Recently in Immigration and Culture Category

Director Gabaccia's message for Fall 2011
A Heart Connects Us - Digitizing Immigrant Letters
Minnesota 2.0 - How immigrant and refugee youth write on Facebook
Sheeko - Oral histories with Somali youth
Supporting students and communities in heritage preservation
University courses for Fall 2011 - IHRC & Global REM List

What I'm Reading

By Beatriz Carrillo, MN 2.0 Project Team

In the Minnesota 2.0 project I have been cataloging Facebook groups that relate to a Mexican or Mexican American identity. I am interested in how the media is used by different groups of people and as a part of this project I have learned how youth use Facebook and how non-Mexicans view Mexico.

What I'm Reading

By Salma Hussein and Mustafa Jumale

The "Minnesota 2.0" project has allowed us to look at Facebook from a different standpoint, and analyze the complexity within it. We are able to see that young immigrant youth of Somali descent are actively engaging in sharing their stories via social networking sites such as Facebook.

What I'm Reading

By Andy Wilhide and Justin Schell

Work on the Minnesota 2.0 project is a very different example of "What I'm Reading." Begun in September of 2009, Minnesota 2.0 aims to ...

By Rachel Ida Buff, Associate Professor in History and Coordinator, Comparative Ethnic Studies, University of Wisconsin, Milwaukee

When I speak to Jewish audiences about the contemporary politics of immigration, I often lean on the historical parallels between contemporary migrations and Jewish experience of diaspora, in which Jews have so often been the strangers.

By Nahid Khan, Ph.D candidate, School of Journalism and Mass Communication

Accuracy, balance, completeness, and fairness are major values emphasized in news coverage; still, the field of journalism struggles with the ideas and ideals of diversity.

What I'm Reading

By Donna Gabaccia, Director, Immigration History Research Center

For me, summer reading means escape, largely through fiction that is as unrelated as possible to my scholarly work. Imagine my surprise then when I opened two new novels pulled randomly from the shelves of the Minneapolis Public Library. Both featured main characters who were very much "on the move."

Love Letters and Migration

By Sonia Cancian, University of Minnesota Visiting Scholar Spring 2008
The love letter, with its expressions of love, longing and desire written between confidants and lovers living apart, is a document that for centuries has been regarded as the ultimate form of the art of letter-writing.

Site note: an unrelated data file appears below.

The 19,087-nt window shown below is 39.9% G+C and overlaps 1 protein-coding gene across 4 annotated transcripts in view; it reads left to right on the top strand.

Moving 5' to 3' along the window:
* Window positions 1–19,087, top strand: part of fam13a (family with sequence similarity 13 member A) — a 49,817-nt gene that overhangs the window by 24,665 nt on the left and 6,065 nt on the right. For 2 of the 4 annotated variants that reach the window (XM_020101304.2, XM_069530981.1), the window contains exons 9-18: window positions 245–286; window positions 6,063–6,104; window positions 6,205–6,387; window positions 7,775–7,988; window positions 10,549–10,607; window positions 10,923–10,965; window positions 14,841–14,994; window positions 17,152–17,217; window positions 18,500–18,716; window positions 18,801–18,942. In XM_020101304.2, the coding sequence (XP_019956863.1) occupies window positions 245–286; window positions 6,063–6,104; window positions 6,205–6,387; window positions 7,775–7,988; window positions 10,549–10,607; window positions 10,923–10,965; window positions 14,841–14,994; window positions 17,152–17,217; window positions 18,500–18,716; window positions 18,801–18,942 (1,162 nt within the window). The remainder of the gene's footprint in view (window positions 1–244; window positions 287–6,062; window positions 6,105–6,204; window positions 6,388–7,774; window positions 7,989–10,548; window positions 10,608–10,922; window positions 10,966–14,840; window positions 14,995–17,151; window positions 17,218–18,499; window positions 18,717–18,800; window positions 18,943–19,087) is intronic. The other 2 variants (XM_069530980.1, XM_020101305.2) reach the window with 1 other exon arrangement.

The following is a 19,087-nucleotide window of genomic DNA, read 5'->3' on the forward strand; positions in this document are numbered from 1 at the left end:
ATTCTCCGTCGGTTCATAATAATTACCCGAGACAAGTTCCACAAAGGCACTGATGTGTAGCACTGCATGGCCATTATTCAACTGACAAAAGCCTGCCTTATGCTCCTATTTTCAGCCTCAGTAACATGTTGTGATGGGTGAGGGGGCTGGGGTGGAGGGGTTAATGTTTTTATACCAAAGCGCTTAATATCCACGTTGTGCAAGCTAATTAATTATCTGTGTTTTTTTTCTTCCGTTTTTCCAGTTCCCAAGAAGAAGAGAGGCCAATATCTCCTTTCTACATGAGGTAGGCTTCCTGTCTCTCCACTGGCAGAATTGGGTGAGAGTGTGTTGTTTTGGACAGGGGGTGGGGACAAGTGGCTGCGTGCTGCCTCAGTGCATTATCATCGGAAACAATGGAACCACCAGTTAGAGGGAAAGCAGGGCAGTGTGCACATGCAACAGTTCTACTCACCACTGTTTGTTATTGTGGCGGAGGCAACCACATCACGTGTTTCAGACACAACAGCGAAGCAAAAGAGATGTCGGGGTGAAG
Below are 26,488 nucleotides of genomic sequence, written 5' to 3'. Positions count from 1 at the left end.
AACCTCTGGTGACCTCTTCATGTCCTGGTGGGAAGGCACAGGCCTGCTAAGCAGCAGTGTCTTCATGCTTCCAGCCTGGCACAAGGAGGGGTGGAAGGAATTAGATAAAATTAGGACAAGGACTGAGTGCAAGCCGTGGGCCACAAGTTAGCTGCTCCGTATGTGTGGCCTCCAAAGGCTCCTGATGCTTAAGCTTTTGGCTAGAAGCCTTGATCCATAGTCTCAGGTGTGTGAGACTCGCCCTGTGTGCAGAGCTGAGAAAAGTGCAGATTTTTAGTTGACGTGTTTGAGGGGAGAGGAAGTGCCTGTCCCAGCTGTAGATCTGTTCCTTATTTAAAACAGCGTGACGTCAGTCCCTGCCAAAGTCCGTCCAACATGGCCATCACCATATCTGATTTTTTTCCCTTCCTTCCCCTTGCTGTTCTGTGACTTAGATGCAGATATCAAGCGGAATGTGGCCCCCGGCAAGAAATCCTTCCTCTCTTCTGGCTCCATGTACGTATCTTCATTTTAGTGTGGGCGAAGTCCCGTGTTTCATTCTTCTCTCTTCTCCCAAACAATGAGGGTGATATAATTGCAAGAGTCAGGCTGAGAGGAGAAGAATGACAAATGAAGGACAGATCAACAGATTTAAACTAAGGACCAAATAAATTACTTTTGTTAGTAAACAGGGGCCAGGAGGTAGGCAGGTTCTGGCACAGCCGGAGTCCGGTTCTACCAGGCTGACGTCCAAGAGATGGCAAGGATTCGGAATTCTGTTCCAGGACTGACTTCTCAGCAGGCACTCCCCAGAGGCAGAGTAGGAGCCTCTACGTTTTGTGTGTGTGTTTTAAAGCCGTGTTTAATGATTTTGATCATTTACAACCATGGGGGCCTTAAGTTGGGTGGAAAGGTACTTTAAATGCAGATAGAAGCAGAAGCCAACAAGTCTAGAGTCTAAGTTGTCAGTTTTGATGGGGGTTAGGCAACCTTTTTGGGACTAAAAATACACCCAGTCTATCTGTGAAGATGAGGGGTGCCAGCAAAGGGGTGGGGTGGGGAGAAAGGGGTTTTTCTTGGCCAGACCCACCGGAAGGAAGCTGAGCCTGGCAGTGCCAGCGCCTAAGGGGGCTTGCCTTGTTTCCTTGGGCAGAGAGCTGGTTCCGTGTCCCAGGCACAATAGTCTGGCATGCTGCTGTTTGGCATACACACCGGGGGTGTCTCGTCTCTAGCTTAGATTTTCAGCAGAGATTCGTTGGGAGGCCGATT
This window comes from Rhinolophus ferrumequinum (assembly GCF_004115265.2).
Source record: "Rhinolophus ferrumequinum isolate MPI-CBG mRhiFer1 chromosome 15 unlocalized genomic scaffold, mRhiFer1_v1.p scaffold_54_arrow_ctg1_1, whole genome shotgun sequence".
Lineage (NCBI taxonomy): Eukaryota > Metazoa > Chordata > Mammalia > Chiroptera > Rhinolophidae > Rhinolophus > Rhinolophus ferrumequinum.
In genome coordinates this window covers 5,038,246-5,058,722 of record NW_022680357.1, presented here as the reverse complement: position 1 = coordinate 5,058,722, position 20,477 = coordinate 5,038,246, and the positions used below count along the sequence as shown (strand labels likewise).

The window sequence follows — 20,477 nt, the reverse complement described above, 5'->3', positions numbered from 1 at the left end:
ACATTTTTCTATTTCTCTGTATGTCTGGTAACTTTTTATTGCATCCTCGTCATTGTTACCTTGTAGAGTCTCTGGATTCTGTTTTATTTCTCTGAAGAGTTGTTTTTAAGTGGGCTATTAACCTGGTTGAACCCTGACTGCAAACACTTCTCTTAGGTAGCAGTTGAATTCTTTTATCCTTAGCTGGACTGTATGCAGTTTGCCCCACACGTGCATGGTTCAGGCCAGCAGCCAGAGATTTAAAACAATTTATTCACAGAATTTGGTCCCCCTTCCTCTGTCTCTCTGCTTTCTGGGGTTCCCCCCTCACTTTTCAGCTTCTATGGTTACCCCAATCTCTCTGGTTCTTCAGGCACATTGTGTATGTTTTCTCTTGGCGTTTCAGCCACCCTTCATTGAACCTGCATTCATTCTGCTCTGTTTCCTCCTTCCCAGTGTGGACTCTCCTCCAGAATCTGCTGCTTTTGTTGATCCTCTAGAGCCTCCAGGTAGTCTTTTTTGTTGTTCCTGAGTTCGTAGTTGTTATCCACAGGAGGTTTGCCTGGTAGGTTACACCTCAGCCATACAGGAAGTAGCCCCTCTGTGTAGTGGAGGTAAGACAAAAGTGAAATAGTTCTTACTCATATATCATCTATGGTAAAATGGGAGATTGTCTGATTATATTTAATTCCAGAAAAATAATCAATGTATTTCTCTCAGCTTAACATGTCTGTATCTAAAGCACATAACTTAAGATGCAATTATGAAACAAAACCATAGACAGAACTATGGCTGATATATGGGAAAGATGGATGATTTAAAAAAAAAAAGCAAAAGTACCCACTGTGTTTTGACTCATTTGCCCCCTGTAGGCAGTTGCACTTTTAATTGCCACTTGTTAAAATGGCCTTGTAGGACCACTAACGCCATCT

What's in a name?

By David LaVigne, PhD candidate in History at the University of Minnesota, IHRC Affiliated Faculty

A popular idea often heard about the United States’ most famous port of immigration, Ellis Island, is that immigrants commonly had their family names changed there. This, however, is a myth: inspection agents at Ellis Island and other ports of entry rarely changed immigrants’ names. For immigrants to be admitted to the United States, they needed detailed documentation that proved their identity. These papers were filled out in the country of emigration—often by professional clerks—and adhered to the spelling patterns of the local language. Passenger ships used the travel documents to compile accurate passenger lists at European ports of debarkation. If all this were not enough, Ellis Island employed hundreds of interpreters who interrogated immigrants in their native languages. In short, immigrants were likely to begin their lives in the United States with their names spelt correctly. (American Names)

On Efficiency and Immigrant Labor

By Andy Urban, PhD candidate in History at the University of Minnesota. IHRC Affiliated Faculty

A recent article in the Economist [link] attempts to complicate the current debate surrounding immigration by reiterating the point that undocumented immigrants typically do not compete with native-born Americans for the same jobs. The article focuses on Jim Pederson, a Democratic candidate for senator from Arizona. Pederson has been touting a guest worker program as a “sensible? alternative to the impossible task of securing and closing-off the border with Mexico. In part, the Economist article draws from a scholarly report recently published in Foreign Affairs by Tamar Jacoby [link], a member of the conservative Manhattan Institute think-tank. Jacoby critiques the arguments of her conservative counterparts seeking to restrict immigration by asserting that, “The market mechanisms that connect U.S. demand with foreign supply, particularly from Latin America, are surprisingly efficient.? Essentially Jacoby promotes a free market approach to immigration, whereby a cheap labor supply from abroad will provide construction and service sectors with a labor supply that they cannot attract from the native-born American population.

About this Archive

This page is an archive of recent entries in the Immigration and Culture category.

Immigration after 1965 is the previous category.

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